[Ifeffit] how to use the data in the XAN library to estimate the transmission of an x-ray filter

Matt Newville newville at cars.uchicago.edu
Wed Apr 13 08:29:34 CDT 2016

Hi Nino,

On Tue, Apr 12, 2016 at 9:08 PM, pereira <ninorpereira at gmail.com> wrote:

> Hi All,
> new to this list and to the field, so please be patient and kind
> and helpful in any response you may have. So far everyone I've
> reached on this topic has been extraordinary good. I still have to
> learn the lore though.
> I'd like to compute the x-ray transmission as function of the x-ray
> energy, for a particular mass per unit area of a substance, say Zn.
> In the XAS data base I find Zn foil at room temperature, recently measured
> and even more recently put into the data base just in time for
> my purpose. Thank you!  The question is:  is there a ready-made program
> to use those data? I see that your community has a whole slew of
> programs that do the opposite, go from the attenuation and/or fluorescence
> measured on a beam line to the attenuation coefficient, apparently without
> having to know the mass per unit area of the filter. I see Demeter,
> Athena, Larch, and various others but they all seem to go the wrong
> way for (and much further than) what I need.
> Instead, I'd like to pick up the data you guys measured on the synchrotron,
> and convert those into the X-ray transmission of a filter for which I
> select
> the mass per unit area.
> In trying to figure out how to do this I look at the graphs in the
> database,
> and the numbers behind Zn foil.xdi.
> The graph on the top left side gives the "Raw XAFS" (y, say) as function
> of energy.
> I interpret that as y = - ln (itrans/i0), where i0 and itrans are in
>  Zn foil.xdi
> as the intensity of the incoming x-ray beam, and the beam behind the
> particular filter. Far from the edge, at 9600 eV, I see i0=93769.049842
> and itrans=56429.849906, so that y=0.508. I can't tell from the graph
> whether this
> is indeed the case, so I go to the NIST tables. They give 35.05 cm^2/g on
> the
> low side of the edge. Then, the mass per unit area of this particular foil
> must have been 14.5 mg/cm^2.
> At 10000 eV the same thing gives y=3.603. This is pretty close to what I
> see in the graph, so I'm tempted to think that guessing "Raw XAFS"=
> ln(i0/itrans).
> However, for (mu/rho) NIST gives 233.1 cm^2/g, so I get for the foil's mass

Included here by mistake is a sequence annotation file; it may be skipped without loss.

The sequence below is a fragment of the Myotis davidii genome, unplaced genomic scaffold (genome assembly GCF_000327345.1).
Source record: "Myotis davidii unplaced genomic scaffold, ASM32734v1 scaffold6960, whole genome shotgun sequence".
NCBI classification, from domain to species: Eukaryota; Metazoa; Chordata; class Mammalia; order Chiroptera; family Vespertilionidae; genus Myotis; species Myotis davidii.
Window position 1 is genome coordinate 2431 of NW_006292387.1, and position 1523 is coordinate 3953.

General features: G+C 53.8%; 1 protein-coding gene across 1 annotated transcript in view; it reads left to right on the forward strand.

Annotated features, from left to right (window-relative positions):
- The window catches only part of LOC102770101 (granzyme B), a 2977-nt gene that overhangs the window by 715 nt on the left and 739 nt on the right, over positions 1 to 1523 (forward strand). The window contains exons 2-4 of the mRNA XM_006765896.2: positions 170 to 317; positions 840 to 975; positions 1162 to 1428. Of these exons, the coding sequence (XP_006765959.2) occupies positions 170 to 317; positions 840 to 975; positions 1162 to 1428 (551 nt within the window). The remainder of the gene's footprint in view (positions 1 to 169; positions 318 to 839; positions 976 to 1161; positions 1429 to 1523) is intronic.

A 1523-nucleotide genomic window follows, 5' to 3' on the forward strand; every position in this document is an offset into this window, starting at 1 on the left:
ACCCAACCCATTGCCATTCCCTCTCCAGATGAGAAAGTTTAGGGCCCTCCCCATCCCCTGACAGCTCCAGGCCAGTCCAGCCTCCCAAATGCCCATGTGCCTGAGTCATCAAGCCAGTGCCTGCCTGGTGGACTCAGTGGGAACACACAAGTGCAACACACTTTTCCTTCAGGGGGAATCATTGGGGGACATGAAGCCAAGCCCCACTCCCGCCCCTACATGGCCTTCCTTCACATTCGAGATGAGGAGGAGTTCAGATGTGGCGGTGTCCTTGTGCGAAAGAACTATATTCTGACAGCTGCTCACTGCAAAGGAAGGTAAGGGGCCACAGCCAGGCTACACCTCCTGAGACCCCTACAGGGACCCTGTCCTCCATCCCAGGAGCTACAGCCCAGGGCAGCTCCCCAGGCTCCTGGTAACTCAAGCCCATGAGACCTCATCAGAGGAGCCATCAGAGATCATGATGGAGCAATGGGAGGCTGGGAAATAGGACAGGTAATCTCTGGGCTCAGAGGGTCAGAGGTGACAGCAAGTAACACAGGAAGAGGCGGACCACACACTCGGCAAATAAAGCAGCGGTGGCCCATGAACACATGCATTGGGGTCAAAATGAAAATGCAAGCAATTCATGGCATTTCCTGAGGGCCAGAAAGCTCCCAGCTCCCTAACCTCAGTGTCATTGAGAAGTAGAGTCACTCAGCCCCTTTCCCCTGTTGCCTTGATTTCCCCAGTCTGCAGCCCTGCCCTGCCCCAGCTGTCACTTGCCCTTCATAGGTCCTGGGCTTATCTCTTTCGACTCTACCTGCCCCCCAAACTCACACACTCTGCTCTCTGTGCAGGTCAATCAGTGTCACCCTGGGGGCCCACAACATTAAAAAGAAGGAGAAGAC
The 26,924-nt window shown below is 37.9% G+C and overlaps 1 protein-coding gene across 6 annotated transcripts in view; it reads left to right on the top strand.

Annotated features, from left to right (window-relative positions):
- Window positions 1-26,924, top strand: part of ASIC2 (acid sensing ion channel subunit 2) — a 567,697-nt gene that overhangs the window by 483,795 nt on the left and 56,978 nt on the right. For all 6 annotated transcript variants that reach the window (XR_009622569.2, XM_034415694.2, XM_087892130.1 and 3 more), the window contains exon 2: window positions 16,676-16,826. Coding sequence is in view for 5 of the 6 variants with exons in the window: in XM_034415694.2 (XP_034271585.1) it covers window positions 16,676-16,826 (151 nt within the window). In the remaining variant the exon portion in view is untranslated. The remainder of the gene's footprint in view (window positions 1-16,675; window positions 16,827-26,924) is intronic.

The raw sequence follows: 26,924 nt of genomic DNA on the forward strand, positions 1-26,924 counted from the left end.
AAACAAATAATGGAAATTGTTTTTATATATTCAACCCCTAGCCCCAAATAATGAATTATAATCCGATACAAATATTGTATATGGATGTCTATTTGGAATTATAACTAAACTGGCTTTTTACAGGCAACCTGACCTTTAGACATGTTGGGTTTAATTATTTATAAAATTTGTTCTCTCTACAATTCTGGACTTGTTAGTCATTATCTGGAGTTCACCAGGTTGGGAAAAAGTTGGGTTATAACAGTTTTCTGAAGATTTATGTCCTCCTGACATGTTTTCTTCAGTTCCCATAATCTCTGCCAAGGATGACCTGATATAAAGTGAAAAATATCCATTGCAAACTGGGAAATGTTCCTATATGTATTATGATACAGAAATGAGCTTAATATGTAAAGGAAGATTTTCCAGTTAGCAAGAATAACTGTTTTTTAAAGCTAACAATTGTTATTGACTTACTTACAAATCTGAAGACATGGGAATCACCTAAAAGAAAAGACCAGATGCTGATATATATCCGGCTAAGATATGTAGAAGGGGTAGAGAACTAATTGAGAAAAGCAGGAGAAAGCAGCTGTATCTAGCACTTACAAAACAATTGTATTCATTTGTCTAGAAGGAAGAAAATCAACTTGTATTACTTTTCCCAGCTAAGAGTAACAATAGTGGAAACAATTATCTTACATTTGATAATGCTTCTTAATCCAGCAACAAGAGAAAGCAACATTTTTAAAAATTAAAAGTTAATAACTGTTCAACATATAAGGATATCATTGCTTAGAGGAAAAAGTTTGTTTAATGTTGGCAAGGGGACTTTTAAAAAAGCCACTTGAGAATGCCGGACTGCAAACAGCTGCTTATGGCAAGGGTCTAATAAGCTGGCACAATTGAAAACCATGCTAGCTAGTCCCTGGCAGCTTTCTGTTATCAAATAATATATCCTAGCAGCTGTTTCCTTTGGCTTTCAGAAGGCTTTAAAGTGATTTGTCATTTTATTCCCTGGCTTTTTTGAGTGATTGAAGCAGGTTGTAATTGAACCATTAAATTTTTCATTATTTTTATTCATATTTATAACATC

> per unit area 16 mg/cm^2. Not quite right.
> Any comments on what I might have done wrong?
> It seems to me that by measuring the transmission of a particular filter on
> some X-ray source we might have available would then in effect measure
> the mass per unit area, so that this can be taken into account by simply
> exponentiating itrans/i0 with the right exponent ( = multiplying the
> logs with the right factor).
> Is something like this already implemented in one of your programs? If so,
> which one?
For XANES and EXAFS we (most of us, anyway) tend to not care about the
value of the mass attenuation in cm^2/gr, though we do pay attention to
total  attenuation in cm^-1, at least insofar as we get the sample
thickness correct.     The measurements we report are rarely in true units,
as I0 is typically a sampled current from an upstream ion chamber and I1 is
a sampled current from a downstream ion chamber -- we don't bother
converting these numbers to flux just before and just after the sample --
we know there are arbitrary scale factors, but they tend to cancel out.

The step in the reported -log(I1/I0) should be a good measure of the edge
step in mu*x, and we typically aim for value around 1 (so that going across
the edge changes the attenuation by 1/e).

I think what you want are good values for mass attenuation for the Zn K
edge.  These are tabulated and available in the Hephaestus program (that is
part of the Demeter package), and also in Larch.    For example, in Larch,
you could do
     larch> en = linspace(9500, 10000, 501)
     larch> mu = mu_elam(30, en)
     larch> plot(en, mu)

Here, mu (in cm^2/gr) will go from about 35 below the edge to about 250
above the edge.    Of course, these tables are atomic, and have no chemical
or structural effects included.   But, a simple offset and scaling of the
measured mu to match these atomic values should be pretty good.

Hephaestus also has a nice calculator for the 1/e thickness of a sample (in
your case, filter) of a given composition and density, at a particular

Hope that helps!

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